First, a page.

We are undergoing a paradigm shift in Education, a movement away from an education which fitted the Industrial Age, towards one which suits the Information Age. In the era of the factory and warehouse, knowledge was stored in people’s brains and in books, deposited in libraries. Much of what happened at school was concerned with committing knowledge to memory, so that when you went out into the world of work you were equipped with everything you needed to know.
Teachers, in the industrial age, were needed to mediate this store of knowledge and make it accessible to students, render it into forms that young minds could digest, so to speak.
In the brave new world of Information, as we hurtle towards a world of always on, always connectedness, these models of how knowledge is acquired and transmitted simply don’t make sense anymore. As information changes rapidly, committing to memory no longer seems an important skill! When you can instantly access whatever you need to know from the Internet, storing information in the brain seems wasteful of our time. committing knowledge to books is also under question when information can be stored in searchable formats and be made so much more accessible.
How these changes will change the classroom, and the role of the teacher, is uncertain. As Heraclitus observed, the only certainty is that things change. There does seem to be an emerging consensus, however, on a number of issues.
One of these is the whole idea of “flipping” the classroom. Using pre-viewed vodcasts, High School teachers Jonathan Bergmann and Aaron Sams advocated flipping the classroom: doing at home what used to be done at school, and at school what used to be done at home. There is a Ning which focuses on this idea at http://vodcasting.ning.com. This video gives an idea of what this means in practice.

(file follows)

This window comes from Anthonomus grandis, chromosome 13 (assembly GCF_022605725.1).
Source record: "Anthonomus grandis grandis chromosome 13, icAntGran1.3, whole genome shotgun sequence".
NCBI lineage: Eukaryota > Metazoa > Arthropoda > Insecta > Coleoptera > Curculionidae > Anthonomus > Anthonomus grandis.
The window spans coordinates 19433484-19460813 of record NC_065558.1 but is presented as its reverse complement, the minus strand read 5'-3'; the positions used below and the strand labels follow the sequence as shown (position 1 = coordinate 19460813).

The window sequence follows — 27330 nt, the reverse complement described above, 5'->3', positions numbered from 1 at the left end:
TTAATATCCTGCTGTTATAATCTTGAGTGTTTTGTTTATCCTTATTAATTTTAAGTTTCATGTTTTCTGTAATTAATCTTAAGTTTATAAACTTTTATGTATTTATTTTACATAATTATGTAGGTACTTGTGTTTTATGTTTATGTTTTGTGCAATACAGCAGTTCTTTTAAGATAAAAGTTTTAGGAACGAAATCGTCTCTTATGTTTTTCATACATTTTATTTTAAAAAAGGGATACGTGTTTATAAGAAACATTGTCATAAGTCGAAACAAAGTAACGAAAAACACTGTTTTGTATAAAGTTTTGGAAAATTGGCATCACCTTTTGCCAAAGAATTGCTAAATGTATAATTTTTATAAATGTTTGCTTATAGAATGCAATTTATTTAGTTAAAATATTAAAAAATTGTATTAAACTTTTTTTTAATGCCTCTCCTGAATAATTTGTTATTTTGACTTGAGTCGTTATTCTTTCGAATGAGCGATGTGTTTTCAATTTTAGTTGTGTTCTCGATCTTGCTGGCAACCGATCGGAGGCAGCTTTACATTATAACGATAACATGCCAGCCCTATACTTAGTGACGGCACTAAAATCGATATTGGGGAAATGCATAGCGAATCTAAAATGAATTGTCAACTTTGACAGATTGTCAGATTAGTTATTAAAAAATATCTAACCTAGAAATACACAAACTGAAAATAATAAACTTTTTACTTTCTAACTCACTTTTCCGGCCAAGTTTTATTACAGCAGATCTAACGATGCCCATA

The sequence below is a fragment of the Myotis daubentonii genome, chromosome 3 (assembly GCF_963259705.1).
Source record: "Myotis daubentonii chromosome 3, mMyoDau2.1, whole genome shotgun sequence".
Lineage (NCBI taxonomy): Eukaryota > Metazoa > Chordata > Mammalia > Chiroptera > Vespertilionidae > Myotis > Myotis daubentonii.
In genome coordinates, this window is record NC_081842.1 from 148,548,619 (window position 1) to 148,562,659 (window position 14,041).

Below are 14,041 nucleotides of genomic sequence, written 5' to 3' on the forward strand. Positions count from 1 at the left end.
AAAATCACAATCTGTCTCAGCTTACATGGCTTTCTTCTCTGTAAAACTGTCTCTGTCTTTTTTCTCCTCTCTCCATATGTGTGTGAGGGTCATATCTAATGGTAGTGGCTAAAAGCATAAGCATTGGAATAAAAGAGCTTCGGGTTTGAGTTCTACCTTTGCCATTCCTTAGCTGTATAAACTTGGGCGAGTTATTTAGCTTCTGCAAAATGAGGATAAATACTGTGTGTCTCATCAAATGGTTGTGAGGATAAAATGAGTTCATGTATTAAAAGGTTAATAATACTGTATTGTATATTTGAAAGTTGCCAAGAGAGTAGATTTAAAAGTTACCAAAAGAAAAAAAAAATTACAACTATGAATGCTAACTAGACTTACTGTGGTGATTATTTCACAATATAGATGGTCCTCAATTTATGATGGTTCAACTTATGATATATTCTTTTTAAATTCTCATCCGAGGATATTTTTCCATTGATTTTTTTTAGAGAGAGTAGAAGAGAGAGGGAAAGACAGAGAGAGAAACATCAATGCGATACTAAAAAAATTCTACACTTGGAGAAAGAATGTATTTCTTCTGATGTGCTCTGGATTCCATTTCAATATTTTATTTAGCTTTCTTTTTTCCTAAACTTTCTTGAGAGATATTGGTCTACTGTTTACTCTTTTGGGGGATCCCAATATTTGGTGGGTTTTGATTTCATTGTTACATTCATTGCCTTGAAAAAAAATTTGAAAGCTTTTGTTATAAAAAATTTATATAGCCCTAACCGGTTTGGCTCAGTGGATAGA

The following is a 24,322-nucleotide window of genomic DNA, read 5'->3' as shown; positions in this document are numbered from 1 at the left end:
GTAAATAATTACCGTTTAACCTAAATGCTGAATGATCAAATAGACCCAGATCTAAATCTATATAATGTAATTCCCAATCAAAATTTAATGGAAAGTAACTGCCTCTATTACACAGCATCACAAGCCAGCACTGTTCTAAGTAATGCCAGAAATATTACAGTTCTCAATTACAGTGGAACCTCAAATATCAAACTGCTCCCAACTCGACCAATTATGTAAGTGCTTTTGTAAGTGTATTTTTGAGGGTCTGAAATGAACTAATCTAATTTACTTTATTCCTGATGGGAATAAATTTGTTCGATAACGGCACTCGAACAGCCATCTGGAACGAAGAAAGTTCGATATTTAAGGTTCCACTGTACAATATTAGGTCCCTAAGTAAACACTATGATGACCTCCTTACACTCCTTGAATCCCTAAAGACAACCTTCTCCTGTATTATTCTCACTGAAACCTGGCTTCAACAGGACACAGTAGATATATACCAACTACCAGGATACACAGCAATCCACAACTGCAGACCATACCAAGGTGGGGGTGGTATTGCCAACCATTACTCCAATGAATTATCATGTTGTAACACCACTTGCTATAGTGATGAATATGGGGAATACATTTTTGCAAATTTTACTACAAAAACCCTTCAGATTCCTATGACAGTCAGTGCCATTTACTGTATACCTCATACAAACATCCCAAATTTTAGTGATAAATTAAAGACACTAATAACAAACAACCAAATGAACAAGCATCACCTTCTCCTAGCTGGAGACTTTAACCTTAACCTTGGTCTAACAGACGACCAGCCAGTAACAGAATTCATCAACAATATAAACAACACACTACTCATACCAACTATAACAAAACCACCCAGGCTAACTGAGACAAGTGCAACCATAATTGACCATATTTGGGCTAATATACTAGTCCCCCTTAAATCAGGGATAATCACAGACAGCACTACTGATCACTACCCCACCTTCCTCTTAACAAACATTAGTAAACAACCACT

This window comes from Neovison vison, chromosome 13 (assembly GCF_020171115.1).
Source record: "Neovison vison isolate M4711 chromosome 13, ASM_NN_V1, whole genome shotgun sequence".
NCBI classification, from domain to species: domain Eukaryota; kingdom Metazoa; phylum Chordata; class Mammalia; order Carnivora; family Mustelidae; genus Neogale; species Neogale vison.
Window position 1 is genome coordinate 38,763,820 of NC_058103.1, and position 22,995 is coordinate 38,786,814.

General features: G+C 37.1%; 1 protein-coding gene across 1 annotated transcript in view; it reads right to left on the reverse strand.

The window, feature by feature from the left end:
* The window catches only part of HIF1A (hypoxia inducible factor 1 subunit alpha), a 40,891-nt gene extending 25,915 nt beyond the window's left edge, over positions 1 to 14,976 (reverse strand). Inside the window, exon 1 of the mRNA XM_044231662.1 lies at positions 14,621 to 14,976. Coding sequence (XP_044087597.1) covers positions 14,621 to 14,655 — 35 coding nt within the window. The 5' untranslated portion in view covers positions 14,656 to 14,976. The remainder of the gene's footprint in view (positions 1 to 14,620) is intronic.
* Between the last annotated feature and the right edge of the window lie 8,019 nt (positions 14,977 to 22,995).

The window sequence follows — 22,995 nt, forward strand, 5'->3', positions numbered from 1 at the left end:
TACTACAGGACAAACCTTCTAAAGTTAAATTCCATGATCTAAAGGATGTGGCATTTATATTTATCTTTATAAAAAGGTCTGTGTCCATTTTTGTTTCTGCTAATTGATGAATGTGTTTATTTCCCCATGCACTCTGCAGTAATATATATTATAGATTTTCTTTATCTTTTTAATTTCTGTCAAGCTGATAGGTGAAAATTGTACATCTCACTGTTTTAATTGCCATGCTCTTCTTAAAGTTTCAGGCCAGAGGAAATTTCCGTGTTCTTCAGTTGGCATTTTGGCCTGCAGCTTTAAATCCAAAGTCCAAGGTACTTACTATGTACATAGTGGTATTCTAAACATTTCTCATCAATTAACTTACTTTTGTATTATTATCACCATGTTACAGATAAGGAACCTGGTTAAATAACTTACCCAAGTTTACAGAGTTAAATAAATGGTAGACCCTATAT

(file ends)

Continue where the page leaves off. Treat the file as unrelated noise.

I prefer to use a different metaphor, that of standing the classroom on its head. I prefer the mental picture it conjures up, but also it seems more apposite to me because it involves more than just flipping the class work and home work routines. To my mind it suggests a flipping of the whole curriculum as well as the classroom activities.
Currently, any discussion about curriculum probably involves a discussion of a shopping list of what items need to go into the curriculum. Should this topic be there? Should we drop that topic? Any teacher’s year planner therefore resembles a sort of Amazing Race through her subject area. By week 5, I must have finished polynomials, by week 42 we must have done the French Revolution! And at the end of it is an assessment which tests whether the student has adequately covered the material as well!
Best practise in this model is represented by teachers who manage to slip critical thinking skills into the curriculum at key moments, or who manage, somehow to subvert the syllabus to a higher purpose. There is a great deal of consensus emerging, however, on the need to move away from the topic-based curriculum towards a Problem Based approach to Learning. Critical Thinking Skills need to become the Curriculum. The Skills vs Content debate in education is not new, and it tends to go through swings and roundabouts, much like the Nurture vs Nature debate. The only real sense that I can get out of it is that you need to spend time focusing on both skills and content.
I certainly don’t want to argue that there shouldn’t be a core content to the curriculum. Education in the Information Age does not negate the need to know things. But it does change how we know, and how we learn. My gut feel is that flipping the curriculum: placing Critical Thinking Skills at the centre, and the content on the periphery is what is required. How exactly we balance skills and content is the stuff of experimentation and best practice debates.
The affordances offered by vodcasting, as well as screencasting, podcasting and SCORMs will be crucial in allowing us to develop workable models for flipping the classroom, and for flipping the curriculum.